European donors are moving towards increasing direct budget support to governments of aid-receiving countries. Leading the charge is the UK, which gives the largest percentage of direct budget support of any bilateral or multilateral donor (although the World Bank, the European Commission, the US and France also give substantial budget support).
Giving cash directly to host country governments for use in the general budget for public spending has a number of advantages. The donors say it gives recipient governments more predictability, and more control over the aid resources being funneled in. Rather than serving a plethora of masters in the international donor community, funds given as budget support can be corralled by the host government and spent coherently according to host government priorities, while building government capacity to do what everyone wants governments to do for themselves in the long run: competently manage their own affairs. The aid jargon for this is “country ownership.”
So how is this working out in practice? In 2007, the UK gave 20 percent of their total bilateral ODA in the form of budget support to 13 countries: Tanzania, Ethiopia, Pakistan, Ghana, Uganda, Mozambique, Vietnam, Malawi, Zambia, India, Sierra Leone, Nepal, and Nicaragua. (Source)
Of this list, only Ghana and India were classified as “free” by the annual Freedom House ratings on democracy (according to either the 2007 or 2008 rating). For the 11 other countries that did get British budget support, how much is there “country ownership” when the government is not democratically accountable to the “country”?
Moreover, Human Rights Watch (HRW) accused some of these governments of serious human rights violations. Ethiopia’s autocratic government, which is inexplicably the largest recipient of UK budget support in Africa, won 99% of the vote in the last “election.” The government army is accused by HRW of war crimes in the Somali region of Ethiopia. Nor is this brand new — neither army officers nor civilian officials have been “held accountable for crimes against humanity that ENDF (Ethiopian National Defense Force) forces carried out against ethnic Anuak communities during a counterinsurgency campaign in Gambella region in late 2003 and 2004.” HRW also notes that today: “Credible reports indicate that vital food aid to the drought-affected [Somali] region has been diverted and misused as a weapon to starve out rebel-held areas.” Ironically, Ethiopia’s autocratic ruler, Meles Zenawi, was the Africa representative at the recent G-20 meeting campaigning for more aid to Africa during the current crisis, because, among other reasons, Meles said “people who were getting some food would cease to get it and … would die” (from an article in Wednesday’s Financial Times.)
As for Vietnam, HRW reports: “In March 2008 police arrested Bui Kim Thanh, an activist who defended victims of land confiscation and involuntarily committed her to a mental hospital for the second time in two years. … In October a Hanoi court sentenced reporters Nguyen Viet Chien of Young People (Thanh Nien) newspaper to two years in prison and Nguyen Van Hai from Youth (Tuoi Tre) to two years’ “re-education” for having exposed a major corruption scandal in 2005…..”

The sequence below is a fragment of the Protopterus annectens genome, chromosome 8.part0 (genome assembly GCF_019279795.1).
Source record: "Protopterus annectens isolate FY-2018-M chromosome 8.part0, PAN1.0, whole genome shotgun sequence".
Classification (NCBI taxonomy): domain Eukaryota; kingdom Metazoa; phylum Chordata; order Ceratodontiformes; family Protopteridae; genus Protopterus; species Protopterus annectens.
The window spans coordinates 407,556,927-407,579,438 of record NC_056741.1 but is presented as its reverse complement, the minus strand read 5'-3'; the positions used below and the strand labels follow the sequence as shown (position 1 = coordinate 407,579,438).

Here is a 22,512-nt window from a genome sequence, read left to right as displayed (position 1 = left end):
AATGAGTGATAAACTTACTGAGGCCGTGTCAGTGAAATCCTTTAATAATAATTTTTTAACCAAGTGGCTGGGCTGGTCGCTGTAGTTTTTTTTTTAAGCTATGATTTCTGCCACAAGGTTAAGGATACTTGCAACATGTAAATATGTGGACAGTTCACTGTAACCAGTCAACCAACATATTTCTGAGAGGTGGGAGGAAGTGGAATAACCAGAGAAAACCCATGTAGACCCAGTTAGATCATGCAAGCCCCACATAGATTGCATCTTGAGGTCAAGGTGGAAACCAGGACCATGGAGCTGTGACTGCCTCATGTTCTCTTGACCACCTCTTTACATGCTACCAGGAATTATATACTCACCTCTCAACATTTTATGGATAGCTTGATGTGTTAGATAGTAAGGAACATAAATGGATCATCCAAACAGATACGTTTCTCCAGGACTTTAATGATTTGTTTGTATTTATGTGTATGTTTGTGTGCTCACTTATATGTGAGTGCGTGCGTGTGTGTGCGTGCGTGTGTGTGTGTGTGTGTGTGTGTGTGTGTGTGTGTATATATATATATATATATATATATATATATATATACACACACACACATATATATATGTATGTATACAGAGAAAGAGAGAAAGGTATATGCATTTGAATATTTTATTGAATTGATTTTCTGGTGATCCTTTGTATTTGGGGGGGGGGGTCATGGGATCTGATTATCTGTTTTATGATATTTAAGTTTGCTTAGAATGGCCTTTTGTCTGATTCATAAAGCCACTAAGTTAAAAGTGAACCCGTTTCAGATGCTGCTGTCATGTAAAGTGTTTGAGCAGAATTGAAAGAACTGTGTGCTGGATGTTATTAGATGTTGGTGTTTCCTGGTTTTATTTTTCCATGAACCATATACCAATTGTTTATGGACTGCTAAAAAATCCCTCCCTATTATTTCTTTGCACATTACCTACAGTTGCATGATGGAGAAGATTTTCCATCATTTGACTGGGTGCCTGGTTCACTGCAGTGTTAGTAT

Oh yes, and let’s consider corruption, which may affect whether aid to governments translates into aid to poor people. Another country on the UK budget support list, Malawi, had received $148 million in budget support from its donors from 2000 to 2004. It ended those four years with poorer government capacity and greater fiscal instability than it began them, according to one evaluation. Also during those four years, the Malawian president was accused of awarding fraudulent contracts, and government officials achieved new lows when they sold off all 160,000 tons of the country’s grain reserves for personal profit. In the ensuing famine, provoked by drought and floods but made worse by the loss of the grain reserves, the government had to borrow an additional $28 million to feed its starving people. Yet Malawi continues to receive British budget support today.
Elsewhere on the corruption front, British aid continues to give direct transfers to the Sierra Leonean government even though its own 2006 report found that previous support to the “Anti-Corruption Commission” had “made no progress on the overall goal of reducing corruption, had made no impact on reducing real or perceived levels of corruption, had suffered a fall in institutional capacity since the previous year.” (Quote from a 2008 Transparency International report). Sierra Leone is ranked the 158th worst country in the world on corruption (where the worst ranking is 180th).
Of course, low income countries have lower ratings on democracy, human rights, and corruption than richer countries, so poverty-alleviation aid has to face the tricky tradeoff of directing aid to the poorest countries while trying to avoid the most corrupt and autocratic ones. Unfortunately, a recent article found that the UK was one of the best (least bad) official aid agencies in doing this, so most of the others are apparently even worse.
This study did not consider the issue of direct budget support. There is nothing that says you have to give aid meant for the poorest peoples directly to their governments, if the latter are tyrannical and corrupt. With the examples above, which side are UK aid officials on, on the side of poor people or on the side of the governments that oppress them?